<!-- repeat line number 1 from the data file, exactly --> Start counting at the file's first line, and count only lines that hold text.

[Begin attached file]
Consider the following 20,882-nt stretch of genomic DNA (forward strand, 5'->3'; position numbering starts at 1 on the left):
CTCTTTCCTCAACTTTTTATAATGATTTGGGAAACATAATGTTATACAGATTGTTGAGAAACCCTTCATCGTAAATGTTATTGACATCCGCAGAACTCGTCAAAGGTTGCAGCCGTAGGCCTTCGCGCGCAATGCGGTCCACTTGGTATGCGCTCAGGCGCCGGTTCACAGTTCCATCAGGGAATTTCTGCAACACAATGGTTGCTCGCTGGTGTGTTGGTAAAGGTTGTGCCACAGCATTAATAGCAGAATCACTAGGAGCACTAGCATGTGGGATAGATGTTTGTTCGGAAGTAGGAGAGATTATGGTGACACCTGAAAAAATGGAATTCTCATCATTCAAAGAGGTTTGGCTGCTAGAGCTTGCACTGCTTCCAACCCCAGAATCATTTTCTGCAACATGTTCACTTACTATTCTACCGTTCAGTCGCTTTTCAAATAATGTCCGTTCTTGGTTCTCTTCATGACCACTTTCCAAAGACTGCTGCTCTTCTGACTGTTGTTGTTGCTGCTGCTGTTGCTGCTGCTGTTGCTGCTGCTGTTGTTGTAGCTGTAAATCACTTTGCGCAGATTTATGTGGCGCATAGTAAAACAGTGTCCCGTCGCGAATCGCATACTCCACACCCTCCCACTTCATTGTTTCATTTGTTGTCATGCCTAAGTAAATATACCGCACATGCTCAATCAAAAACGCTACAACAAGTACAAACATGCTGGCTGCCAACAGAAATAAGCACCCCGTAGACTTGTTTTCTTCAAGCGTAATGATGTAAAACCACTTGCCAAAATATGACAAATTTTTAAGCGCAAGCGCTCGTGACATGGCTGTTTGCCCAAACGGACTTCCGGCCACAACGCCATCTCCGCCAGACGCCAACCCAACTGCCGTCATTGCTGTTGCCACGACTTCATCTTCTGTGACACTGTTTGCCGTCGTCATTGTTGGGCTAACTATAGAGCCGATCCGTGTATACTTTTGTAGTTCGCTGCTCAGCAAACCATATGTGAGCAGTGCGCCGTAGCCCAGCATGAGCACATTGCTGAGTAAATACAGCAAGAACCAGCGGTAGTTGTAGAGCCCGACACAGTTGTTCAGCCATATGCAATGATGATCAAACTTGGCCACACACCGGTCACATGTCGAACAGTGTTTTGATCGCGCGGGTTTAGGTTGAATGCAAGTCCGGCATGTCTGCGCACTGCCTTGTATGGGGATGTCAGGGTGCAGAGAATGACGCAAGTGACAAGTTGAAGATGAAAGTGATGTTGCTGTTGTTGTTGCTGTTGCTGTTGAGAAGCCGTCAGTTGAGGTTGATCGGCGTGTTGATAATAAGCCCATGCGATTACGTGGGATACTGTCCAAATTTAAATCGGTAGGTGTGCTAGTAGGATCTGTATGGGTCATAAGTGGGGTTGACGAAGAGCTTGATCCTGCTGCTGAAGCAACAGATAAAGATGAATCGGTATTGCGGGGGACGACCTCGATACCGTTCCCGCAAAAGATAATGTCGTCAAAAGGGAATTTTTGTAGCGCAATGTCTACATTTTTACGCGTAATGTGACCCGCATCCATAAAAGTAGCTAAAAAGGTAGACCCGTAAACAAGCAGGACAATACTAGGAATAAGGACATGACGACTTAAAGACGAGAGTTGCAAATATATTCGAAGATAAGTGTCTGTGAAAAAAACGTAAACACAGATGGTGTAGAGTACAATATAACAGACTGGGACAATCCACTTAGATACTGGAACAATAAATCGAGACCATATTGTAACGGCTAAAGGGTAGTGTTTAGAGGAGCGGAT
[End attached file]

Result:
Consider the following 20,882-nt stretch of genomic DNA (forward strand, 5'->3'; position numbering starts at 1 on the left):